As for his impressive, course record win at the duathlon, Logan now says, “The reason I ran so slow at your race was because I actually had the irregularity problem. It was so hot and humid that the nerve shocked my heart. I had to stop for a while.” (I’m sure this will make the other competitors in that race feel even better about losing to you, Logan. – PTN)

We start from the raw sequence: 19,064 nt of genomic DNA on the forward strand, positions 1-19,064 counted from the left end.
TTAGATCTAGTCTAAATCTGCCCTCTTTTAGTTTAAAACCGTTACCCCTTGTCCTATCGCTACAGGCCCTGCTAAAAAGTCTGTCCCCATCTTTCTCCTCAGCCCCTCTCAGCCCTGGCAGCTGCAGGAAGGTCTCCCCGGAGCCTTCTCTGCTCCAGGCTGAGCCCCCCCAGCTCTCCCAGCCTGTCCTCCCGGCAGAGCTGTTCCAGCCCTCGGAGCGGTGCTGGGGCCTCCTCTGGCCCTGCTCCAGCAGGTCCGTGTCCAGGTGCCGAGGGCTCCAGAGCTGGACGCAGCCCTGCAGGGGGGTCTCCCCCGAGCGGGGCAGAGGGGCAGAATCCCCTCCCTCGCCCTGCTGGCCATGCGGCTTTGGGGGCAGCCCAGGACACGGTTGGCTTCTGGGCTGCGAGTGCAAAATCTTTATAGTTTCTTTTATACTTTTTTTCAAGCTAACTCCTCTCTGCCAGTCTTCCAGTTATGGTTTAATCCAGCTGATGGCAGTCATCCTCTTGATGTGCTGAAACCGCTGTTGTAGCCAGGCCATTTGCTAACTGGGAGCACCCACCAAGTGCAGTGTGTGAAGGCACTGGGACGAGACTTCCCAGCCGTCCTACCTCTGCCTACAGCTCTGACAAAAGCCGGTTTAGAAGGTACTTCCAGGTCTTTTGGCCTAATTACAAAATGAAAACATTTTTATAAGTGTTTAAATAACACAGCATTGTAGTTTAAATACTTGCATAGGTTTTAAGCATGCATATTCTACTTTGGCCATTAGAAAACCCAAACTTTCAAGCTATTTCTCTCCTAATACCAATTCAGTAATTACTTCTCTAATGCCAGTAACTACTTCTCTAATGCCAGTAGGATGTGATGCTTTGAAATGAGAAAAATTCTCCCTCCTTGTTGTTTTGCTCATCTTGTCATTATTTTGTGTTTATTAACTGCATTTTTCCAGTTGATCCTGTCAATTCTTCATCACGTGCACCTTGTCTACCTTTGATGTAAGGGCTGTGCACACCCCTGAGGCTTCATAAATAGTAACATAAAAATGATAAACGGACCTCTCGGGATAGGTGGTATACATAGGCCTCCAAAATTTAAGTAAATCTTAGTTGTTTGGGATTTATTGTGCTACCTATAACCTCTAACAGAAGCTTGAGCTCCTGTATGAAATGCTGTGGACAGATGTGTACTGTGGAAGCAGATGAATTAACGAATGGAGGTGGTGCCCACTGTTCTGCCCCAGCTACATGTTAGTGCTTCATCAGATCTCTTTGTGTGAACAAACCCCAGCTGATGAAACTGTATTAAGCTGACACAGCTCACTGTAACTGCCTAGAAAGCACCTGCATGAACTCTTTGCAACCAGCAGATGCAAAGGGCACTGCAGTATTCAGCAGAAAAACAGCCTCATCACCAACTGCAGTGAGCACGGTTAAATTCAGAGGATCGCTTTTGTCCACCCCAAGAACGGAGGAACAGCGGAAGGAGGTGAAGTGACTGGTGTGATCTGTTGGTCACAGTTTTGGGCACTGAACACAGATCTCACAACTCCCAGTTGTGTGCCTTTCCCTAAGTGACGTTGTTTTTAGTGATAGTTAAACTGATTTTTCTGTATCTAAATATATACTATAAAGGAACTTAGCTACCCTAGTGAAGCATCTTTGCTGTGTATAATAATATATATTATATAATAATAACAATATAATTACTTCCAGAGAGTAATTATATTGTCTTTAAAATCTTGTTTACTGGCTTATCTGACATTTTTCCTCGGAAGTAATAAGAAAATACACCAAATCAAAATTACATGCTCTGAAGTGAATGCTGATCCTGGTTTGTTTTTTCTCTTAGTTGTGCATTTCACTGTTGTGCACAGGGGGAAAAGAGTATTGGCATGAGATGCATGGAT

Logan enjoys all of his runs and races, but he has favorites, too. “I think every race is my favorite because you can learn from them all, of course there are going to be the races you hate and you wish you’d forget about. But, technically, you learn most from them.” But his favorite race to date occurred at the famous Penn Relays last year while he was at A&M College. “I had been running the 10K. But, I wasn’t performing. I had to impress the head coach because he and I weren’t seeing eye to eye. I was down in the dumps and depressed. I wanted to do something really good. It was my first 10K on the track and I went out there and ran competitively with a time of 29:41, which won second place. It showed me a lot about life. That when you’re knocked down, you always have another chance to pick yourself up. ‘Every passing second is a chance to turn it all around.’ Don’t feel sorry for yourself. Get out there and work your butt off. My favorite moment is when my shoes are off. I felt the greatest sense of accomplishment when I won the half marathon my senior year of high school with a 1:11. I thought it was the greatest thing cause it was actually one of the first races that I had run where there was prize money. I thought there were going to be a lot of talented runners. I ended up comparing my times to other half marathoners and even marathoners and being like ‘man that was slow.’”